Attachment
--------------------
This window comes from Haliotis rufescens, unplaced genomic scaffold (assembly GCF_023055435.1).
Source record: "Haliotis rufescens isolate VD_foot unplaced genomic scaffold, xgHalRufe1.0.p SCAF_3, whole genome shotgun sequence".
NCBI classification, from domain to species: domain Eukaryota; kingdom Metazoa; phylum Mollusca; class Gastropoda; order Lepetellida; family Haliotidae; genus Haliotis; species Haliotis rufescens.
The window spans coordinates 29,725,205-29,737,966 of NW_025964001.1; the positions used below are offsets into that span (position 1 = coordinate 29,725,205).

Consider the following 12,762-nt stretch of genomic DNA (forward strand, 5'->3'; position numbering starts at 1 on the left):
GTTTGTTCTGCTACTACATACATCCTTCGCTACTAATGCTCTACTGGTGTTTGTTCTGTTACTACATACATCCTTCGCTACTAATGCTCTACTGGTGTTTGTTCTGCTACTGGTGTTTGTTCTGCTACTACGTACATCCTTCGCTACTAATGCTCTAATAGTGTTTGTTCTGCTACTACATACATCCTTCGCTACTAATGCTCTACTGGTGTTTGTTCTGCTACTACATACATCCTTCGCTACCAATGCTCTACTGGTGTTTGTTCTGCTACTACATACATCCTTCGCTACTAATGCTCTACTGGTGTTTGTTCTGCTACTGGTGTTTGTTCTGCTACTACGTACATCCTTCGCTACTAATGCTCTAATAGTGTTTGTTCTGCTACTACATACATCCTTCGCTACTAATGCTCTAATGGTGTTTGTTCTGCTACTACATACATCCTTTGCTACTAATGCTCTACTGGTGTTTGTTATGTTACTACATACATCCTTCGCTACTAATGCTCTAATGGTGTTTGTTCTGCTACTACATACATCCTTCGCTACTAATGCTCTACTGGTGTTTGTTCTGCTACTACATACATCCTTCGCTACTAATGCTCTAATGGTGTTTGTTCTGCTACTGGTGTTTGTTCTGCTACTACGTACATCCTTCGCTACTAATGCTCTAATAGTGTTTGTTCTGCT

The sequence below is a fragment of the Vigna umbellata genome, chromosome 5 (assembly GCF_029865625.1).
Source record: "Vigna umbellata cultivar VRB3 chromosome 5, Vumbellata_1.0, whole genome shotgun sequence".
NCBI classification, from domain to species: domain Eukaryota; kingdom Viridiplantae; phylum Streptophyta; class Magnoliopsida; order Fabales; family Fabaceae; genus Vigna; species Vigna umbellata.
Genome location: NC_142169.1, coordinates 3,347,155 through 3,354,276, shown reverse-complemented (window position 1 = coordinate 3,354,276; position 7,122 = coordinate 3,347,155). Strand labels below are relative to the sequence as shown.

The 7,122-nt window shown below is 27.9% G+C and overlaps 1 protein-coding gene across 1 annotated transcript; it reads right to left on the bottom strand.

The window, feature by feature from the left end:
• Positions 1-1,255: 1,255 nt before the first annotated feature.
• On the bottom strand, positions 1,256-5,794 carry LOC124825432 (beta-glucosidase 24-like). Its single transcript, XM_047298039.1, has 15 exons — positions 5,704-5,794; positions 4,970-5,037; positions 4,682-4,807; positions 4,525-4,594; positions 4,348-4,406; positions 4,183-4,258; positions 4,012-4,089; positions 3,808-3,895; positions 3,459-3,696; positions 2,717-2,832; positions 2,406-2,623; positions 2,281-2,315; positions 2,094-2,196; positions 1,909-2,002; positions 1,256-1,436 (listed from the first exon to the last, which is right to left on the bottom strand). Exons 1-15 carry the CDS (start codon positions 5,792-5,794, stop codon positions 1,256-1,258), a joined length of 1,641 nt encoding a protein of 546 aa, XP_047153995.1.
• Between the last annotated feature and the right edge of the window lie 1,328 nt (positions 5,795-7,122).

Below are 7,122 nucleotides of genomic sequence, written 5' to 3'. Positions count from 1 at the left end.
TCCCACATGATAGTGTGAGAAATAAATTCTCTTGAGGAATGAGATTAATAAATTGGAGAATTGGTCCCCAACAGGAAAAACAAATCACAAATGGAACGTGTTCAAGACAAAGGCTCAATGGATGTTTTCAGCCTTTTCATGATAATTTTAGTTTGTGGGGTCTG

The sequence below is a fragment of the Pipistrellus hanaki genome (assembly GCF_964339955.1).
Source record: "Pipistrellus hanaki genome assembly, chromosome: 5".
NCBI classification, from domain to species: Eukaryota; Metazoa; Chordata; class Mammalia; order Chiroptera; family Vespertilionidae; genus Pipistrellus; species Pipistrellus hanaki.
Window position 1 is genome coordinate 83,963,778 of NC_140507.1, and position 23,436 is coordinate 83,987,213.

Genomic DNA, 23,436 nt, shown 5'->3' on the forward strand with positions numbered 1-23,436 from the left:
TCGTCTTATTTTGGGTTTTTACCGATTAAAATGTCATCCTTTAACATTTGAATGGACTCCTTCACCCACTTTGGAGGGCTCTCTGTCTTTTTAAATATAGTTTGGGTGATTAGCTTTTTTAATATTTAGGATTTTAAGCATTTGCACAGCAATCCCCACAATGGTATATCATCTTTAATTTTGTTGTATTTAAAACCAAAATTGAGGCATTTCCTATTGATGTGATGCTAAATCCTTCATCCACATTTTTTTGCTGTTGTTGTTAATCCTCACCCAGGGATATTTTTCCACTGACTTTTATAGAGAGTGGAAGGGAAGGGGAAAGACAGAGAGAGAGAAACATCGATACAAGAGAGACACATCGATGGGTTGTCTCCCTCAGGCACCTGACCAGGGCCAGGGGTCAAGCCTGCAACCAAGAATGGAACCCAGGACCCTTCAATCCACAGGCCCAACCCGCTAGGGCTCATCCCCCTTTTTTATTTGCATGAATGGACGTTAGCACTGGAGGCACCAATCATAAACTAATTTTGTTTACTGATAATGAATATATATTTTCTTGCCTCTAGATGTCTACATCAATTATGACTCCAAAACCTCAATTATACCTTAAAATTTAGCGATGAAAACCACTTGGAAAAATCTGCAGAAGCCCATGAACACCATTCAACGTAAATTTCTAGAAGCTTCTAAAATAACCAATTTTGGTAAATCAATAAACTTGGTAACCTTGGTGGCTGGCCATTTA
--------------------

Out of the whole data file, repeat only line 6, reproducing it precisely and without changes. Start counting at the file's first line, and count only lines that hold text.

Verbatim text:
GTTTGTTCTGCTACTACATACATCCTTCGCTACTAATGCTCTACTGGTGTTTGTTCTGTTACTACATACATCCTTCGCTACTAATGCTCTACTGGTGTTTGTTCTGCTACTGGTGTTTGTTCTGCTACTACGTACATCCTTCGCTACTAATGCTCTAATAGTGTTTGTTCTGCTACTACATACATCCTTCGCTACTAATGCTCTACTGGTGTTTGTTCTGCTACTACATACATCCTTCGCTACCAATGCTCTACTGGTGTTTGTTCTGCTACTACATACATCCTTCGCTACTAATGCTCTACTGGTGTTTGTTCTGCTACTGGTGTTTGTTCTGCTACTACGTACATCCTTCGCTACTAATGCTCTAATAGTGTTTGTTCTGCTACTACATACATCCTTCGCTACTAATGCTCTAATGGTGTTTGTTCTGCTACTACATACATCCTTTGCTACTAATGCTCTACTGGTGTTTGTTATGTTACTACATACATCCTTCGCTACTAATGCTCTAATGGTGTTTGTTCTGCTACTACATACATCCTTCGCTACTAATGCTCTACTGGTGTTTGTTCTGCTACTACATACATCCTTCGCTACTAATGCTCTAATGGTGTTTGTTCTGCTACTGGTGTTTGTTCTGCTACTACGTACATCCTTCGCTACTAATGCTCTAATAGTGTTTGTTCTGCT